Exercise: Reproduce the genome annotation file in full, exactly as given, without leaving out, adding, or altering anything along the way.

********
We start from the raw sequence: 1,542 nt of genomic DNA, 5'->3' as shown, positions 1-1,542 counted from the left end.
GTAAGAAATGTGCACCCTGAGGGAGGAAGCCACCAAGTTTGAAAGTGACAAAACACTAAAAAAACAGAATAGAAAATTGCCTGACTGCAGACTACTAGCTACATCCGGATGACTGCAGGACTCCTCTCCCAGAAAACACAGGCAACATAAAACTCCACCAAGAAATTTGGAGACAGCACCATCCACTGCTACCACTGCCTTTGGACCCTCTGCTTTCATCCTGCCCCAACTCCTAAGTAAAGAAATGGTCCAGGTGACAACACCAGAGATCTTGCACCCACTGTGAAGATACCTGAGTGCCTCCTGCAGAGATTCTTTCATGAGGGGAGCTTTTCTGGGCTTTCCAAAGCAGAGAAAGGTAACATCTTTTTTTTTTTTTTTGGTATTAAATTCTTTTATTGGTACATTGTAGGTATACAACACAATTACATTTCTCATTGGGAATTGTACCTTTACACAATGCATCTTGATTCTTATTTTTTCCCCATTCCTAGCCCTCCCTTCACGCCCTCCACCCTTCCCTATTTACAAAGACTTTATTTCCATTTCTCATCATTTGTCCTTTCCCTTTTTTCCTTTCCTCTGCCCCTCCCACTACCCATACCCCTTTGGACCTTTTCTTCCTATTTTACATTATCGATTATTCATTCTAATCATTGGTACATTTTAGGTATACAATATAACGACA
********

We start from the raw sequence: 1,542 nt of genomic DNA, 5'->3' as shown, positions 1-1,542 counted from the left end.
GTAAGAAATGTGCACCCTGAGGGAGGAAGCCACCAAGTTTGAAAGTGACAAAACACTAAAAAAACAGAATAGAAAATTGCCTGACTGCAGACTACTAGCTACATCCGGATGACTGCAGGACTCCTCTCCCAGAAAACACAGGCAACATAAAACTCCACCAAGAAATTTGGAGACAGCACCATCCACTGCTACCACTGCCTTTGGACCCTCTGCTTTCATCCTGCCCCAACTCCTAAGTAAAGAAATGGTCCAGGTGACAACACCAGAGATCTTGCACCCACTGTGAAGATACCTGAGTGCCTCCTGCAGAGATTCTTTCATGAGGGGAGCTTTTCTGGGCTTTCCAAAGCAGAGAAAGGTAACATCTTTTTTTTTTTTTTTGGTATTAAATTCTTTTATTGGTACATTGTAGGTATACAACACAATTACATTTCTCATTGGGAATTGTACCTTTACACAATGCATCTTGATTCTTATTTTTTCCCCATTCCTAGCCCTCCCTTCACGCCCTCCACCCTTCCCTATTTACAAAGACTTTATTTCCATTTCTCATCATTTGTCCTTTCCCTTTTTTCCTTTCCTCTGCCCCTCCCACTACCCATACCCCTTTGGACCTTTTCTTCCTATTTTACATTATCGATTATTCATTCTAATCATTGGTACATTTTAGGTATACAATATAACGACA